Wednesday 16 January 2019

Meet This and That – the rare geep offspring of a goat and ram romance

Daisy popped next-door for a week-long tryst with a Cheviot and five months later, the twins were born.

This and That on Angela Bermingham's farm in Ireland. (Brian Lawless/PA)
This and That on Angela Bermingham's farm in Ireland. (Brian Lawless/PA)

By David Young, Press Association

An extremely rare set of healthy twin geep – sheep/goat hybrids – are proving more than a handful for their shocked owner.

Angela Bermingham, from Bury, Manchester, is getting to grips with the pair who arrived unexpectedly five months after her pet nanny goat Daisy had a week-long tryst with a Cheviot ram in an adjoining field.

Ms Bermingham, who lives in Claremorris in Co Mayo, has christened her new pets This and That, as it neatly encapsulates their genetic make-up – a bit of this and a bit of that.

“They never separate, they are just like little kids, they like playing and jumping up and down,” she said, pointing out their extra-long “tree trunk” legs.

She said: “They are like deer and they are very, very fast.

“They can clear any fence. They were jumping off the window sill at three weeks old and thinking nothing of it.

“So I’m thinking I’ve got my work cut out here, a rod for my own back now.”

Angela Bermingham with This and That (Brian Lawless/PA)

Romantic liaisons between sheep and goats only rarely produce viable offspring.But Ms Bermingham insists there is no other explanation for the six-week-old twins, as they share characteristics of both types of animal.

She said she had her suspicions Daisy and the ram were something more than friends when she relocated to his field last autumn.

The ram had already done some ground work with a few incursions into her garden to visit Daisy.

“They were together for a week,” she said.

Five months later came the shock arrivals.

Daisy, second right, with her twin geep (Brian Lawless/PA)

“I came in one night and she comes over to the car when I pull up and this little one just popped out from behind her, just one,” said Ms Bermingham.

“So I had a look around in the barn – heard something but couldn’t see nothing.

“Anyway I put them to bed and locked them in, went to bed, got up the next day and there’s two of them. This and That.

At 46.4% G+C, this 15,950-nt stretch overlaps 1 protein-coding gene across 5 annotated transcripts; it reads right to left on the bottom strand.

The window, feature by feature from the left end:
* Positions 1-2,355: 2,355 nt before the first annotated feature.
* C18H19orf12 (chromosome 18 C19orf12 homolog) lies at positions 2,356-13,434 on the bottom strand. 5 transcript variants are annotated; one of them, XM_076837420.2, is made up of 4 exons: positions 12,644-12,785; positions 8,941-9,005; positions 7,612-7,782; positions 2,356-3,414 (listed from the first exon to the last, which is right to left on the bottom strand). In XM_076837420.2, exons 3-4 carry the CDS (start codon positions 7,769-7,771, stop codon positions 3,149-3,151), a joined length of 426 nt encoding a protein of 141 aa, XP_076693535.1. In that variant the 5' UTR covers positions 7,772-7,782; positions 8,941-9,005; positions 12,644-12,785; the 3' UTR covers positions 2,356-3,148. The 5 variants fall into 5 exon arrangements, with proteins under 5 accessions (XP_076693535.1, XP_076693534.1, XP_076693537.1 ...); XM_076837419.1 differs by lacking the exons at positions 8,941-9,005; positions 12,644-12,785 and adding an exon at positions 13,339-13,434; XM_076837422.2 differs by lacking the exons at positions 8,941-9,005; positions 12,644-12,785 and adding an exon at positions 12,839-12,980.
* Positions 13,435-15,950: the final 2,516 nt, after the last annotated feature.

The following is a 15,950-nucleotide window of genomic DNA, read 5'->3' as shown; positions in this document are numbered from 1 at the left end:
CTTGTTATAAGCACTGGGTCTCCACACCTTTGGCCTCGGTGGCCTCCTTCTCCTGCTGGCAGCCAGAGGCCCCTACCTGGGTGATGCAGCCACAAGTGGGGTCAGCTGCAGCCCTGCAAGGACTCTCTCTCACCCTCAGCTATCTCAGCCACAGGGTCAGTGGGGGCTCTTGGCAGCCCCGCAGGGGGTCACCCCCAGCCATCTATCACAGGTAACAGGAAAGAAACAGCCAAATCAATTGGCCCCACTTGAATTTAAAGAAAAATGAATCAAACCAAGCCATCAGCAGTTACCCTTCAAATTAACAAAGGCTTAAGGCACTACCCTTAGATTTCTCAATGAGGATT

“It was a shock. How she carried them I don’t know because they were massive.”

Angela Bermingham said Daisy took a shine to a ram (Brian Lawless/PA)

Michael Holmes owns the farm where the amorous encounter unfolded last year and his son owns the father ram.

As a former chairman of the Irish Farmers’ Association National Sheep Committee, Mr Holmes has no doubt they are geep.

“Unless it was miracle, because there’s no other buck goat or he goat near them, so there wasn’t anyone else it could be,” he said.

He said in all his years looking at sheep and goats across Europe this is first time he has seen a geep.

“This is the first time I’ve come across it,” said Mr Holmes.

“What I’m told is it is rare for a geep to be born alive, and it’s even more rare for a set of twins to be born alive but for them to be healthy and live on is, I’m told, totally unheard of.

“And they are very healthy – they look in great shape.”

It is rare for geep to be born healthy and thrive (Brian Lawless/PA)

Ms Bermingham was an inadvertent goat owner in the first instance, with a friend having originally lent her Daisy to help with the gardening.

“He lent me Daisy, the mother of the geep, to cut my nettles and he ended up giving her to me as a Christmas present two years ago,” she said.

And what of the geeps’ first meeting with their father?

Ms Bermingham says it is only a matter of time.

“I presume he’ll be back,” she said.

Press Association

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